- Thread starter Indranil
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Let's solve the equation y^2 = 4, by taking the square root of each side.

sqrt(y^2) = sqrt(4)

The square root of y^2 is not y; it is |y|. So the equation simplifies to:

|y| = 2

The rule for removing the absolute value symbols is to consider both roots.

y = ±2

Here is something else to consider. When you solve an equation like y^2=4, you want to find all solutions for y. That's why you need to consider both the square root of 4 and the opposite of the square root of 4. But, when you're

Thanks a lot

Let's solve the equation y^2 = 4, by taking the square root of each side.

sqrt(y^2) = sqrt(4)

The square root of y^2 is not y; it is |y|. So the equation simplifies to:

|y| = 2

The rule for removing the absolute value symbols is to consider both roots.

y = ±2

Here is something else to consider. When you solve an equation like y^2=4, you want to find all solutions for y. That's why you need to consider both the square root of 4 and the opposite of the square root of 4. But, when you'regivena square root expression, like √4, that expression refers to 2 (not -2). We call √4 the principal square root of 4. The opposite of √4 is written -√4, and that is -2.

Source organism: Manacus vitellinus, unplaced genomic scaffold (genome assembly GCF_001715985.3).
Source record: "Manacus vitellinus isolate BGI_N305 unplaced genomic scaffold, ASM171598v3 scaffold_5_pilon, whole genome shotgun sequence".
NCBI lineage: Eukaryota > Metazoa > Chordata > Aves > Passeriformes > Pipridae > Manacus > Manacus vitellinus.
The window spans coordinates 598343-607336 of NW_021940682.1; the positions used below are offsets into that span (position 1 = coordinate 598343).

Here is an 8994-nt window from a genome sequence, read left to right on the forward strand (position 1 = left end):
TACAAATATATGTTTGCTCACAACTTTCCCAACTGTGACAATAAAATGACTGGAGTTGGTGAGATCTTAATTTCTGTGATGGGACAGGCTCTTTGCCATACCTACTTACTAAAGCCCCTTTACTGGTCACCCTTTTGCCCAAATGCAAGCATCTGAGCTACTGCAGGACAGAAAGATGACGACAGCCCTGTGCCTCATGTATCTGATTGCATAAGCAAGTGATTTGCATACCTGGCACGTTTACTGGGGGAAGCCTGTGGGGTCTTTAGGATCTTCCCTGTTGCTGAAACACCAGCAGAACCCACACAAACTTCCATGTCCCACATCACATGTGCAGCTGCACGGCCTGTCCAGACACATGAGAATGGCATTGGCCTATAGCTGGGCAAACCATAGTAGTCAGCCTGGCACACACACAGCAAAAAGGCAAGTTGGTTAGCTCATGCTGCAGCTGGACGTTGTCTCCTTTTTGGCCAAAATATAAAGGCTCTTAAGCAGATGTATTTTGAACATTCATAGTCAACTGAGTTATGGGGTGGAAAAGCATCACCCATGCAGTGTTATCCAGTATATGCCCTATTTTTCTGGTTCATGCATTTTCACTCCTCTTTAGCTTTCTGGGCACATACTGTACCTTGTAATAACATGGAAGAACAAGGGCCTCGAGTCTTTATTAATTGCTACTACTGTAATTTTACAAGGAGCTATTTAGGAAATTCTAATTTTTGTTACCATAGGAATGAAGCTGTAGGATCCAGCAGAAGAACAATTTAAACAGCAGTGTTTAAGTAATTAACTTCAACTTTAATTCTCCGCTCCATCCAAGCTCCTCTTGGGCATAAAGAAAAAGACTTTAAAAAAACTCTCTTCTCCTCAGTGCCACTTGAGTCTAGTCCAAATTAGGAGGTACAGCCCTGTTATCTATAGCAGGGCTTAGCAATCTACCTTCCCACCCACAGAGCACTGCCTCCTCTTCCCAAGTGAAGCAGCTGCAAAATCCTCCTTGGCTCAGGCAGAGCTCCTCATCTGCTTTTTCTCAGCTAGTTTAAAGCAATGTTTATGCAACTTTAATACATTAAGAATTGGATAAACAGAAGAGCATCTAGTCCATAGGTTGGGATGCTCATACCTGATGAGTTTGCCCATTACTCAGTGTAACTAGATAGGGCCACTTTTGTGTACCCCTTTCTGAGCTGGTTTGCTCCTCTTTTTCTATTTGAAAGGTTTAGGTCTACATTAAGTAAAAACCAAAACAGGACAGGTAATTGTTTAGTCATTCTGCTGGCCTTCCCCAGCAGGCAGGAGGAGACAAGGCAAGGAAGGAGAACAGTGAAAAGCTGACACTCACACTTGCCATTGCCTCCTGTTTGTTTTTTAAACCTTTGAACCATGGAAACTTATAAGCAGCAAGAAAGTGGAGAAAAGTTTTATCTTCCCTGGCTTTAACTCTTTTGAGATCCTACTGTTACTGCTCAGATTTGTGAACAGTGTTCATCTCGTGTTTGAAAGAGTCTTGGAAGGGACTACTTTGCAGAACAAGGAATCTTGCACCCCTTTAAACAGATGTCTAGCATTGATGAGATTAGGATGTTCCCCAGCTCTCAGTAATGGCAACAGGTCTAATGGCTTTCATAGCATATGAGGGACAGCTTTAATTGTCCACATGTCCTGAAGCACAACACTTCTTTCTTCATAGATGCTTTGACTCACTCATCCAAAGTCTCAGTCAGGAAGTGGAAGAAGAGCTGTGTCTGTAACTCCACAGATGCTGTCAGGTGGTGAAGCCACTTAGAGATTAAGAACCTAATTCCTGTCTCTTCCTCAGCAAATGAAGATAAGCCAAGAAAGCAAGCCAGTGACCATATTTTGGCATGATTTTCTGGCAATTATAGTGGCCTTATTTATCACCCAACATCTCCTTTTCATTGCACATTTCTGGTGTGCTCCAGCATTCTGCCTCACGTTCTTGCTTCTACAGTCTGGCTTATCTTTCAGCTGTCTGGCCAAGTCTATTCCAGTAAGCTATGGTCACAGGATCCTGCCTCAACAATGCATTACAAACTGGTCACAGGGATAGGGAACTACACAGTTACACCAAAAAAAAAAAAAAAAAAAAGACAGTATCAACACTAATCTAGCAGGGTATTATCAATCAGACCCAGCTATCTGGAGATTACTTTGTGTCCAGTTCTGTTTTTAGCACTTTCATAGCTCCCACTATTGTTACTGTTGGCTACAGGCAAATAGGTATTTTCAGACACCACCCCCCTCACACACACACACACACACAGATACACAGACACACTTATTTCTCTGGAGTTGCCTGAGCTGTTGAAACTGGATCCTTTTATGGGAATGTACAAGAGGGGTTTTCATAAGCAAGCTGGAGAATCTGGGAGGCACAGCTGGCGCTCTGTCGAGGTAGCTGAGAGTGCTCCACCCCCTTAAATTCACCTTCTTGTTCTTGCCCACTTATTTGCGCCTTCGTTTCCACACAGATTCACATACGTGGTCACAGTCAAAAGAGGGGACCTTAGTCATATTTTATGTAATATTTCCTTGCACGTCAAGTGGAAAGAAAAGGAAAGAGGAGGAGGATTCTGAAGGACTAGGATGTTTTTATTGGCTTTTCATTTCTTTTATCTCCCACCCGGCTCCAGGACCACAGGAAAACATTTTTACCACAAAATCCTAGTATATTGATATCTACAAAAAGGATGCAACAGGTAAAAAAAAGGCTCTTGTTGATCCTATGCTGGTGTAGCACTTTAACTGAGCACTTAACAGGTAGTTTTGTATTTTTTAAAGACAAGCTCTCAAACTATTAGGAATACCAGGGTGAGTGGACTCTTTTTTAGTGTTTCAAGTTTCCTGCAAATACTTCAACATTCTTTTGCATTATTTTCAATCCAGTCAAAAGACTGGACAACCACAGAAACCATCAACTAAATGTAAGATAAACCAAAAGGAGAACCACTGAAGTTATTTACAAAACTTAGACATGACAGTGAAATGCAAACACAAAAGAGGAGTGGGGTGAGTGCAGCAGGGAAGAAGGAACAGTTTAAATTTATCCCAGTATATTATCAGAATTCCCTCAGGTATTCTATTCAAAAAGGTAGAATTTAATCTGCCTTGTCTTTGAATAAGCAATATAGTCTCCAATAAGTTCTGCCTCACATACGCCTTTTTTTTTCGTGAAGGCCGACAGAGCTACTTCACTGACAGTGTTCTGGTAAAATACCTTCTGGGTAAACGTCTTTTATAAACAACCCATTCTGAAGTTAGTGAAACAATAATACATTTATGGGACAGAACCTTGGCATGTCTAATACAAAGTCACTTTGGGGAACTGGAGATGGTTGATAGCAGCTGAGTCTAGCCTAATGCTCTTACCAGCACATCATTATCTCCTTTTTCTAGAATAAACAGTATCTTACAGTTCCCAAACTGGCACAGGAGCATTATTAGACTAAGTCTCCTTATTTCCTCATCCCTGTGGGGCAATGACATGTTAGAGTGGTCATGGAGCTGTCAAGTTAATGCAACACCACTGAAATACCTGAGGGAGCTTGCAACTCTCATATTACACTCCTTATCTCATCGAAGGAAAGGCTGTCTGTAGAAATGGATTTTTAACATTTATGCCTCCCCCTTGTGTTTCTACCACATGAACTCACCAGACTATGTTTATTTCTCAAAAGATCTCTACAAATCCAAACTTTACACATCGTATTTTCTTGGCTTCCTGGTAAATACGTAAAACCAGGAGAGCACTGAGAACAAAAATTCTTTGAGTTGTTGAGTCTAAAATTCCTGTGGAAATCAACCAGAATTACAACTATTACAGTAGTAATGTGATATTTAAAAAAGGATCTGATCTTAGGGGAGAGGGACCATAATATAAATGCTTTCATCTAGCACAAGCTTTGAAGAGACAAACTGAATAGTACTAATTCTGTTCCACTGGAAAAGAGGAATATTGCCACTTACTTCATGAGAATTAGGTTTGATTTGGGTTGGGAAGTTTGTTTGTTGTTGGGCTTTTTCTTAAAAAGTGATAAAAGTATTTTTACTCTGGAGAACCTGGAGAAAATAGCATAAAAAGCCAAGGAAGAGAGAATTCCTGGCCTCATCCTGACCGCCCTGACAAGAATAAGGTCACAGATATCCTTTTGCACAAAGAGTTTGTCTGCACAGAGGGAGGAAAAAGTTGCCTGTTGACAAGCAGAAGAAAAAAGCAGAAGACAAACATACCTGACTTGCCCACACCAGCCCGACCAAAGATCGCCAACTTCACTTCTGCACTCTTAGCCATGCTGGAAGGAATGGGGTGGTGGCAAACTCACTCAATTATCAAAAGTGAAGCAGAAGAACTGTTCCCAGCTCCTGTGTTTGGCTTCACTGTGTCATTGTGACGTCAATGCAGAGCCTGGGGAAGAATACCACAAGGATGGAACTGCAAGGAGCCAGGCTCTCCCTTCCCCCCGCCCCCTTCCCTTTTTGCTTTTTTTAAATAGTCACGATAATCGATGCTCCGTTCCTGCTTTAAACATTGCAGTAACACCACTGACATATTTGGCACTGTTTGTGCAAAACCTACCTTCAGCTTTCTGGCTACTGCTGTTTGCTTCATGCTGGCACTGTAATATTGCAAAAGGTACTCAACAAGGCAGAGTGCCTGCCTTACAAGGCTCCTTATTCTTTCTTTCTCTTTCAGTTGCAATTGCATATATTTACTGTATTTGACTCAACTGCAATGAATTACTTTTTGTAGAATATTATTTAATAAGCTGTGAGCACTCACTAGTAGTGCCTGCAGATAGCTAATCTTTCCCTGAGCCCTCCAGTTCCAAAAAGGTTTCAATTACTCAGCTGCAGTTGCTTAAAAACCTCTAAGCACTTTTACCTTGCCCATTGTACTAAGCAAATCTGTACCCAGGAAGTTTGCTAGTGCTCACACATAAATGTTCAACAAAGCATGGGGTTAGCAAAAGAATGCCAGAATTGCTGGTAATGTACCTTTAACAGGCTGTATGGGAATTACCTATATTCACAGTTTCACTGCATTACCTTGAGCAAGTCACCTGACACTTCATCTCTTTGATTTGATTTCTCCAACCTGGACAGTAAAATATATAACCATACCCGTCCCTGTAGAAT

- Joined
- Apr 12, 2005

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This is why simply "taking the square root" is not particularly recommended.If y^2 = 4, then why do we get two values +2 and -2 of 'y'?

y^2 = 4,

y = +2 and y = -2

y^2 = 4

y^2 - 4 = 0

(y+2)(y-2)=0

y = -2 or y = 2

It is much more clear why there are two correct solutions.

If you "take the square root", you must REMEMBER that there are two correct solutions.